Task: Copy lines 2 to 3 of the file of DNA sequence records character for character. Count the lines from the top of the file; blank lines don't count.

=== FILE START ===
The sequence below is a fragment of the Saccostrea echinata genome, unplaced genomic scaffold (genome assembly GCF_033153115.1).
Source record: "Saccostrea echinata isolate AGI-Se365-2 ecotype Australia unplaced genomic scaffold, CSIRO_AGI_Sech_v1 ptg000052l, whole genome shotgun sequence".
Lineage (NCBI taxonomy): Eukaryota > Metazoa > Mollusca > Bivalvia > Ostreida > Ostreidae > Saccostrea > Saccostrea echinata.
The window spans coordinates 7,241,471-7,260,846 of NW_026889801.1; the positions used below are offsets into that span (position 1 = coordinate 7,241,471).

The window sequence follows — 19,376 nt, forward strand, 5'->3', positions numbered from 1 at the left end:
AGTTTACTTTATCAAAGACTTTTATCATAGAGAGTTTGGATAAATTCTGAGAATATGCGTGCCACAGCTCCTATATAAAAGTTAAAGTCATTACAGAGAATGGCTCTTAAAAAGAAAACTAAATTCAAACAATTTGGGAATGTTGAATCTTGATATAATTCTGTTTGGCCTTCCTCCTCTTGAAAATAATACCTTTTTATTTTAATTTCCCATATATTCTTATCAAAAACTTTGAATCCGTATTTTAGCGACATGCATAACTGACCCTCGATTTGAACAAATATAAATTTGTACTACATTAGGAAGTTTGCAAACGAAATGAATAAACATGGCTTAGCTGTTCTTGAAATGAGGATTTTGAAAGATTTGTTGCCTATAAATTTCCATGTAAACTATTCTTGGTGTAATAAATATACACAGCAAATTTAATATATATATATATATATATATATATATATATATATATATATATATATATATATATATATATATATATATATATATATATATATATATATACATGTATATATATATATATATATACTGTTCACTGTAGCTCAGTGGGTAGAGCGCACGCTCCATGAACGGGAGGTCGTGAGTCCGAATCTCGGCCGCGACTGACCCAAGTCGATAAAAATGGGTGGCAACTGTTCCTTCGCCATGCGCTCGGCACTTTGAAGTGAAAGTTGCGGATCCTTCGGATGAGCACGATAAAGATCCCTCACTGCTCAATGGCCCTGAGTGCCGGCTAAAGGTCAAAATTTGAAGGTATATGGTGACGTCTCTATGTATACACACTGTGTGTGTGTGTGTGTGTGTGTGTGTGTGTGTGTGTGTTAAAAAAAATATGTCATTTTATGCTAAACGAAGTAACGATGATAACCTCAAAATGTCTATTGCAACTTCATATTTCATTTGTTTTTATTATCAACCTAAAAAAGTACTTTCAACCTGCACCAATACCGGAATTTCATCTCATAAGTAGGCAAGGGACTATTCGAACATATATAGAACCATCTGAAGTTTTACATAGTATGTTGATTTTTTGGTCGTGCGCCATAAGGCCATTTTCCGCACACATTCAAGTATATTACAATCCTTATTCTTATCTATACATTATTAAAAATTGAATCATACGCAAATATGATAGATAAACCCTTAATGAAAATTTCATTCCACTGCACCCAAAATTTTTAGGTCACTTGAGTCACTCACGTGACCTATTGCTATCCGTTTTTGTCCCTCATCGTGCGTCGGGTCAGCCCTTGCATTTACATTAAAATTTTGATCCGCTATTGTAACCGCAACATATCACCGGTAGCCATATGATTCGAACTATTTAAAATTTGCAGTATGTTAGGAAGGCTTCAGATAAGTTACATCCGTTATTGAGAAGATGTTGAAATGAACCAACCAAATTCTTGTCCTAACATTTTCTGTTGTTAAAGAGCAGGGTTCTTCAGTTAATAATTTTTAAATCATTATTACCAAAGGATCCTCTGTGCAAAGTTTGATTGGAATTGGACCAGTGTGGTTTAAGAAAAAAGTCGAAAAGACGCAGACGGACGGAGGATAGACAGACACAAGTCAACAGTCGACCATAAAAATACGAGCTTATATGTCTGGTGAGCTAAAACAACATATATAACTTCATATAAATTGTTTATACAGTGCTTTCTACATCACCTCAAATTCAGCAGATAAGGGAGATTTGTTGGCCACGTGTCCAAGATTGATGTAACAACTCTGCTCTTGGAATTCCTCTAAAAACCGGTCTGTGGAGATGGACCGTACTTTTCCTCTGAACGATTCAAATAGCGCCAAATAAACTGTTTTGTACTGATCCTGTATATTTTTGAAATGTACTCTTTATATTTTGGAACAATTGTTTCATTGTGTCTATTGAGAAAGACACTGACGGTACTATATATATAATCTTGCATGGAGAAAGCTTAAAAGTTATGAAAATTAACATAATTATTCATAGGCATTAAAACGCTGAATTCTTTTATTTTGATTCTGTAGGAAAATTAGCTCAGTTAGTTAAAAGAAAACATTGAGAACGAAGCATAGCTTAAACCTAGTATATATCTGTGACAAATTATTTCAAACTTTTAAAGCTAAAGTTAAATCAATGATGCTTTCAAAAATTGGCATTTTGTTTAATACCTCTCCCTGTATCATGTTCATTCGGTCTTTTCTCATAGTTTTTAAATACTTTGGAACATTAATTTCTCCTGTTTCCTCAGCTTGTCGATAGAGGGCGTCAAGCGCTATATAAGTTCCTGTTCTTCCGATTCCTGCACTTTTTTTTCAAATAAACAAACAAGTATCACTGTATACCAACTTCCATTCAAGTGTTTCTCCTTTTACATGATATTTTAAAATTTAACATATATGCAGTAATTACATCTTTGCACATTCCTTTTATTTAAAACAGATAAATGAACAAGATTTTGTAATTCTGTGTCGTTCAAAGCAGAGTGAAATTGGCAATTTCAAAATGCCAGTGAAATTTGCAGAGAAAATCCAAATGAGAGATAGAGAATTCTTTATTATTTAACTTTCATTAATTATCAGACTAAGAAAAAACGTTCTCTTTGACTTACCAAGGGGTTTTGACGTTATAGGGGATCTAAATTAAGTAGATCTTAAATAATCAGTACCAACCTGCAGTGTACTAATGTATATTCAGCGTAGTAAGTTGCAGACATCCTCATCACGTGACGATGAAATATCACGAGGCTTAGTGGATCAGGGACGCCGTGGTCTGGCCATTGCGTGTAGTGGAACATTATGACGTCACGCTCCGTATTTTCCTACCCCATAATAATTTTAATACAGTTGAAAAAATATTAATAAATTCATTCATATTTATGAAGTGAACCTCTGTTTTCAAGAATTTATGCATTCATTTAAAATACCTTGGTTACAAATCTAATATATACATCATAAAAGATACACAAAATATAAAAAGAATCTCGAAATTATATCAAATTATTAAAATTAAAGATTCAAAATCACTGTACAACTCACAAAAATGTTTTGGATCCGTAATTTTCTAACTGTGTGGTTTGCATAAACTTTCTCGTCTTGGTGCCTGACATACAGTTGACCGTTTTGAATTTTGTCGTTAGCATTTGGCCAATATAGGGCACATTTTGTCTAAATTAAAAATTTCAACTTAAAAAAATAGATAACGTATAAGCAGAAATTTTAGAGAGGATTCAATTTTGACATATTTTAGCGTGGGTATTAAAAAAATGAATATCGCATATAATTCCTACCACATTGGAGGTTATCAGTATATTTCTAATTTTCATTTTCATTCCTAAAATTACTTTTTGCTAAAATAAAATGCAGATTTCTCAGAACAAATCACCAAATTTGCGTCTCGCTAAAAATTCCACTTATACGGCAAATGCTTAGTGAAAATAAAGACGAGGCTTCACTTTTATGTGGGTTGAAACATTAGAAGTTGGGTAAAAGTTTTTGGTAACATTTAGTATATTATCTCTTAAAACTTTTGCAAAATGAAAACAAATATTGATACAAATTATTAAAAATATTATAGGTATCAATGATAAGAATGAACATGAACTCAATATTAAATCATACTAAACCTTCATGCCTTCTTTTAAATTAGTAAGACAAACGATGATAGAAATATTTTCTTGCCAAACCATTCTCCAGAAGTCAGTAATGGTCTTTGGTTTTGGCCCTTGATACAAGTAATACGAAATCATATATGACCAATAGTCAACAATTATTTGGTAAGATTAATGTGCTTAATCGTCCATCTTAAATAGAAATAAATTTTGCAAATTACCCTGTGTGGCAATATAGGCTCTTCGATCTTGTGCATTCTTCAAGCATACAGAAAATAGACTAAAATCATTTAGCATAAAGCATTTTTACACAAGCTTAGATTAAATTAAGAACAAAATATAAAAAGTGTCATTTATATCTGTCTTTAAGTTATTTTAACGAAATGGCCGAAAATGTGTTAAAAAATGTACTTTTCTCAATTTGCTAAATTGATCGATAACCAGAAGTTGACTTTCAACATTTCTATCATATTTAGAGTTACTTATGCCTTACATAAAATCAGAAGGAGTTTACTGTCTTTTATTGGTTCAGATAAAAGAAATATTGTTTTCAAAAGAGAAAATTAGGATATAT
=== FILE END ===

Source record: "Saccostrea echinata isolate AGI-Se365-2 ecotype Australia unplaced genomic scaffold, CSIRO_AGI_Sech_v1 ptg000052l, whole genome shotgun sequence".
Lineage (NCBI taxonomy): Eukaryota > Metazoa > Mollusca > Bivalvia > Ostreida > Ostreidae > Saccostrea > Saccostrea echinata.